CPO vehicles are sold only after passing a multi-point inspection to ensure the used car meets standardized manufacturer requirements. Depending on the dealer, these used models are backed by the remaining miles allowed on the original bumper-to-bumper and powertrain warranty or are sold with an extended warranty to lengthen the original coverage. You receive the written service history of the vehicle along with other warranty features, including roadside assistance, towing and rental car coverage. It’s possible to negotiate the price of an extended warranty and the price of the vehicle separately.
Does a CPO vehicle cost more than other used cars?
You pay for warranty protection offered in a CPO vehicle. Edmunds says to expect to spend on average $1,500 more on a CPO vehicle than on the same model of a non-certified used car. However, a CPO vehicle may be sold by a dealer offering low-interest financing incentives, so it pays to do your homework. Edmunds also warns that a non-CPO vehicle sold through a dealership may have wear, defects or damage that disqualified it from CPO approval.
Regardless of your credit score, you will find that lenders are more willing to finance a new car than a used one. That’s because dealers, banks and credit unions can more-accurately assess the valuation of a new vehicle. And new car values increase the worth of collateral used to back the financing.
Check out our guide on car loans for people with bad credit.
The best way for a consumer to know where they stand is to check their credit score, which you can do for free on LendingTree. Scores of 600 or lower will drop borrowers into the subprime loan market.
Is it smarter to buy a new car or a used one if you have bad credit?
That depends on a number of factors, including the cost of the car you want to buy and how much you have for a down payment. Considering the significant depreciation that occurs on a new car and the higher interest rates assessed on poor-credit borrowers, the buyer must recognize they may find themselves tied to high payments while the car loses from a quarter to up to half of its value.
It’s not just about monthly payments, either. The longer your loan term is, the more you’ll end up paying for the car as a whole, and the longer you have the car, the more it will depreciate or need maintenance. Considering the total cost of the car loan rather than the size of the monthly payment will help you understand the long-term impact of this purchase on your finances.
All used-car shoppers, whether they have bad credit or not, also need to evaluate their financial ability to maintain a used vehicle that is out of warranty. Putting the used car through a mechanical inspection and pulling the vehicle history report from organizations like AutoCheck and Carfax can help you rule out high-maintenance cars.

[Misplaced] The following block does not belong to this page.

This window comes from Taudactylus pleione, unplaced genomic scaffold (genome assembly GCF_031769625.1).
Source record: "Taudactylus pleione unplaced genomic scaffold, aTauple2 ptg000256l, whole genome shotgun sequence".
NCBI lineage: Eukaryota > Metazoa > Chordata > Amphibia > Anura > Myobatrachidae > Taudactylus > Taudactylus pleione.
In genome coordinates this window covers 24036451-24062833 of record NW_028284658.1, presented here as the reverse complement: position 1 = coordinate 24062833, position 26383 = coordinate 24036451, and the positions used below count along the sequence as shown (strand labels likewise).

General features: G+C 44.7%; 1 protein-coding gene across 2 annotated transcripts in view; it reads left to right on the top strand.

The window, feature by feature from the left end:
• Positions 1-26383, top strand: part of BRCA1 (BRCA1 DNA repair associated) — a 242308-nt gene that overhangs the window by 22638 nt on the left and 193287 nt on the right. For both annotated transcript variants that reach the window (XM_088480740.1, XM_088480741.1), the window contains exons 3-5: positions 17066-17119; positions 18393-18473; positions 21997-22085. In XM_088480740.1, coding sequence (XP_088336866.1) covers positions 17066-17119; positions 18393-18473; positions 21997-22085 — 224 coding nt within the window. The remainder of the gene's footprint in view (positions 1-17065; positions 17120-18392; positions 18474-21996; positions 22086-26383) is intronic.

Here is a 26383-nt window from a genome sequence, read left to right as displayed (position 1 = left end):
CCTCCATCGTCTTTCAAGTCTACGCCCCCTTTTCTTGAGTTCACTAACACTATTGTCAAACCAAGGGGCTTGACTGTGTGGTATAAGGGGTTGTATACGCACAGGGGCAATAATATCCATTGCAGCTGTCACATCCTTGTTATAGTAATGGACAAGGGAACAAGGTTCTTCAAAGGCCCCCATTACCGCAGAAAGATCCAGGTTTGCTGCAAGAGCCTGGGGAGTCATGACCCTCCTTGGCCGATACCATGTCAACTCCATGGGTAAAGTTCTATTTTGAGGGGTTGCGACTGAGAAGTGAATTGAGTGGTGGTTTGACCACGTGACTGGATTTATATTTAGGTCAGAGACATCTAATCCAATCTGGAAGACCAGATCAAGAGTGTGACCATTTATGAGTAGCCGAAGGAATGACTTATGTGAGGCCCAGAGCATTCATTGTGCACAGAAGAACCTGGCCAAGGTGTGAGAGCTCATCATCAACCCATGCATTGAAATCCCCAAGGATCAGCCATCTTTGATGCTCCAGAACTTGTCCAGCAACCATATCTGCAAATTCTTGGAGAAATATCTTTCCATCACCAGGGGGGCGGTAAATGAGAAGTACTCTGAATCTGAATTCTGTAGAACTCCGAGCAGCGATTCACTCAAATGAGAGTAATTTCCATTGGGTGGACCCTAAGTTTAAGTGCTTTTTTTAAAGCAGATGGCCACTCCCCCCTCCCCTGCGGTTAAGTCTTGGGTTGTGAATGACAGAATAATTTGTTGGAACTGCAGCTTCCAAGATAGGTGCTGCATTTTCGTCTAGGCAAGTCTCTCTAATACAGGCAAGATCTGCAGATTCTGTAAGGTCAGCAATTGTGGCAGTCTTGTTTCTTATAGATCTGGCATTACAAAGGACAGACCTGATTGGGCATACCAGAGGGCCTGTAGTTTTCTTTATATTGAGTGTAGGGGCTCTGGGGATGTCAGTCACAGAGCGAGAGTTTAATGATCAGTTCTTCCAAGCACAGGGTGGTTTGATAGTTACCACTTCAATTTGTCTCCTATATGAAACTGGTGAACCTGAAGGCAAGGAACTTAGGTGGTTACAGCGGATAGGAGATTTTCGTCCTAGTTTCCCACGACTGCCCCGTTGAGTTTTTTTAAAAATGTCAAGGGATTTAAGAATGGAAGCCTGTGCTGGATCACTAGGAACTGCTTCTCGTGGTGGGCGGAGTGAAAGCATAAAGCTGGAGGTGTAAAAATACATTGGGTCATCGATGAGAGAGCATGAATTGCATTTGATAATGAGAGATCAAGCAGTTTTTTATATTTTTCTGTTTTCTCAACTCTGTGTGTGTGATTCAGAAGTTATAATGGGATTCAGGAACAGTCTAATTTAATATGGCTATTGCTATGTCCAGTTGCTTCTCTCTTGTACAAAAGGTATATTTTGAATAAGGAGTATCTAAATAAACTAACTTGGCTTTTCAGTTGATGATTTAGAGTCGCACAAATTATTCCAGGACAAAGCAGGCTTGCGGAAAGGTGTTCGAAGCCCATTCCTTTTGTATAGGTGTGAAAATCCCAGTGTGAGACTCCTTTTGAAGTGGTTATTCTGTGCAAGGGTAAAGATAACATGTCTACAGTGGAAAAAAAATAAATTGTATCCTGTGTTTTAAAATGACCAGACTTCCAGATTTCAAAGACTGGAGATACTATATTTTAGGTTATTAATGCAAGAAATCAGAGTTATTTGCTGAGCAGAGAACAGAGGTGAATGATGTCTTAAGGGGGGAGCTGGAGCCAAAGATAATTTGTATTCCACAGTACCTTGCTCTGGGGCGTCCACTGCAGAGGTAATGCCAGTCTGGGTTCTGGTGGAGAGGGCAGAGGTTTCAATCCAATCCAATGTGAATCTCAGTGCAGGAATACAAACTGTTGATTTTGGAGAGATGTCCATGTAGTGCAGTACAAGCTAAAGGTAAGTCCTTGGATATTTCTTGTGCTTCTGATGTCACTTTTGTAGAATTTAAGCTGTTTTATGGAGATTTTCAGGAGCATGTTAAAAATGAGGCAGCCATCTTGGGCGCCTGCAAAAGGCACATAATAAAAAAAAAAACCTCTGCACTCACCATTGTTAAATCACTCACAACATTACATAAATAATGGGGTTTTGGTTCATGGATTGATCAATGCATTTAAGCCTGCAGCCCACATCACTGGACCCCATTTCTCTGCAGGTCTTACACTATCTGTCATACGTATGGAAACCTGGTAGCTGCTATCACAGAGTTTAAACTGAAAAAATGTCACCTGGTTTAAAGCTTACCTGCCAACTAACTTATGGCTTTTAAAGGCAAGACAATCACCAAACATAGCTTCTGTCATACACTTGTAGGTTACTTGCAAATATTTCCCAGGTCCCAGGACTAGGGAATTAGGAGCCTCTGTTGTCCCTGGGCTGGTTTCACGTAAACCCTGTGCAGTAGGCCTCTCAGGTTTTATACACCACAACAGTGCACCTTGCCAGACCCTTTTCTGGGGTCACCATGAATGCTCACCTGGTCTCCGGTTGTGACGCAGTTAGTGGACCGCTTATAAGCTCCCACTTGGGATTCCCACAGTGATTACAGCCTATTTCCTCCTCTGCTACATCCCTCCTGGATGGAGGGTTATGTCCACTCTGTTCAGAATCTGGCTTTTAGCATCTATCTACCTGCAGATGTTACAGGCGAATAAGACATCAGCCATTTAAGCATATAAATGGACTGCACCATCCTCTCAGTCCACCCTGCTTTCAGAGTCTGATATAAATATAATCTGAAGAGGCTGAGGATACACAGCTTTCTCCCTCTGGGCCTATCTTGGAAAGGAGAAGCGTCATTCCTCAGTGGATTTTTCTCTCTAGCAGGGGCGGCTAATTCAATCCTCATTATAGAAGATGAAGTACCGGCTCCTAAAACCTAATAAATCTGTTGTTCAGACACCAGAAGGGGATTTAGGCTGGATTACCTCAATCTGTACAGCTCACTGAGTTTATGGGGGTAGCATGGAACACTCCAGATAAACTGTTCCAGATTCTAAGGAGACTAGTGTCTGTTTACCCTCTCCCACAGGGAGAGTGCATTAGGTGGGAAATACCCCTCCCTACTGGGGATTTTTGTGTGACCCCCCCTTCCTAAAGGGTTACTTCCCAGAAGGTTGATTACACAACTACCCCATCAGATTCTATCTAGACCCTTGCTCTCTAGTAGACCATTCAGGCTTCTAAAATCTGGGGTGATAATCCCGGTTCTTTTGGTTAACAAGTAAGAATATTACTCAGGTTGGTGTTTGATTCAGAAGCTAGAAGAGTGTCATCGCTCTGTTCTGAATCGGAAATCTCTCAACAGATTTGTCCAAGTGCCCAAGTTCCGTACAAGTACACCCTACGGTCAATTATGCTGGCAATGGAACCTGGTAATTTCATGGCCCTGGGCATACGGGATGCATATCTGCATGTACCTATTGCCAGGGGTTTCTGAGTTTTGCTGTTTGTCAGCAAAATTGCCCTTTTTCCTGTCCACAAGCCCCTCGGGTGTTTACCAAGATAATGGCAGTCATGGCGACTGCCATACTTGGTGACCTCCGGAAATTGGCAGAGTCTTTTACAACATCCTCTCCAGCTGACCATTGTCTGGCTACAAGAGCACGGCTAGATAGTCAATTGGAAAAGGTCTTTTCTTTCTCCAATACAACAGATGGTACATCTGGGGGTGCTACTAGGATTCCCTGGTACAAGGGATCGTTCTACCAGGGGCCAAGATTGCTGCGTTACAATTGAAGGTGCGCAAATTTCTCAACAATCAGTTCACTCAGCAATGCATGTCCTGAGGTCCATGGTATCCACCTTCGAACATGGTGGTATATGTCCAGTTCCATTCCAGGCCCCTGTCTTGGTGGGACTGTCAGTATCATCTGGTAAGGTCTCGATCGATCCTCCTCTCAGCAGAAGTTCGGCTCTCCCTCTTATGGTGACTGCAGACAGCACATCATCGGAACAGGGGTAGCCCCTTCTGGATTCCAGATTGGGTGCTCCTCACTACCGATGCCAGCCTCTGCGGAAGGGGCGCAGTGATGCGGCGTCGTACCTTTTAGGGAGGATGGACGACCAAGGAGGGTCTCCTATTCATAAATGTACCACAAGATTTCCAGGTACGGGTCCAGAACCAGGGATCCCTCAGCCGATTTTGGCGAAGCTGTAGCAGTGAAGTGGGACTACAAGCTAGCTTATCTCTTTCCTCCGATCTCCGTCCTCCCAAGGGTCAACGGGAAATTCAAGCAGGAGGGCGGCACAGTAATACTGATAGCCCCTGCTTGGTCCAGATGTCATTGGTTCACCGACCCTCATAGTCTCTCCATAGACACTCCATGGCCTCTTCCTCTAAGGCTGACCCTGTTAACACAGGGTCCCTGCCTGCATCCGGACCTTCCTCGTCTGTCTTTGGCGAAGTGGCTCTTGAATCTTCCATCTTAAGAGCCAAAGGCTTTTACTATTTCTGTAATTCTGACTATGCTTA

The U.S. Government offers online information on a car’s title, damage history and odometer readings via the National Motor Vehicle Title Information System (NMVTIS). You can get a handle on estimated monthly payments with LendingTree’s Auto Loan Calculator.
- How much of my budget can I afford to dedicate to car payments?
Divide your current monthly payments by gross income to determine your debt-to-income ratio (DTI). Lenders prefer a DTI of 36 or lower, according to CapitalOne. If your DTI is too high, consider improving your credit, paying down revolving credit, or choose a cheaper vehicle. Or, use the 20/4/10 rule as a base when shopping for a car in your price range. Shop for the lowest car loan rates by competing lenders for free on LendingTree.
- Can I afford to repair and maintain my car?
Check the true-cost-to-own data on car models at Kelley Blue Book or at Edmunds to see what you can expect to pay. The cost can be offset with a new-car warranty or extended warranty on a CPO vehicle.
- Do I have sufficient funds or equity to lower the total price of a new car?
Loan rates on new cars are linked to a down payment amount. The more you can pay upfront, the lower the amount that’s financed. The value of a trade-in can be used as part of the down payment, but keep in mind the dealer may value your trade-in at a lower price than Kelley Blue Book estimates.
- How can I find the latest numbers on new car pricing and used car values?
The National Appraisal Guides provides vehicle data to lenders, dealers, insurance companies and consumers. You can search for data on new car prices and values organized by manufacturer or body style.
- What do I look for in a used car?
Consumer Reports, a non-profit product testing and rating organization, recommends that used-car shoppers verify the odometer mileage, equipment and condition of the mechanical systems, body and interior. Ask for service records and whether the car was involved in accidents or recalls.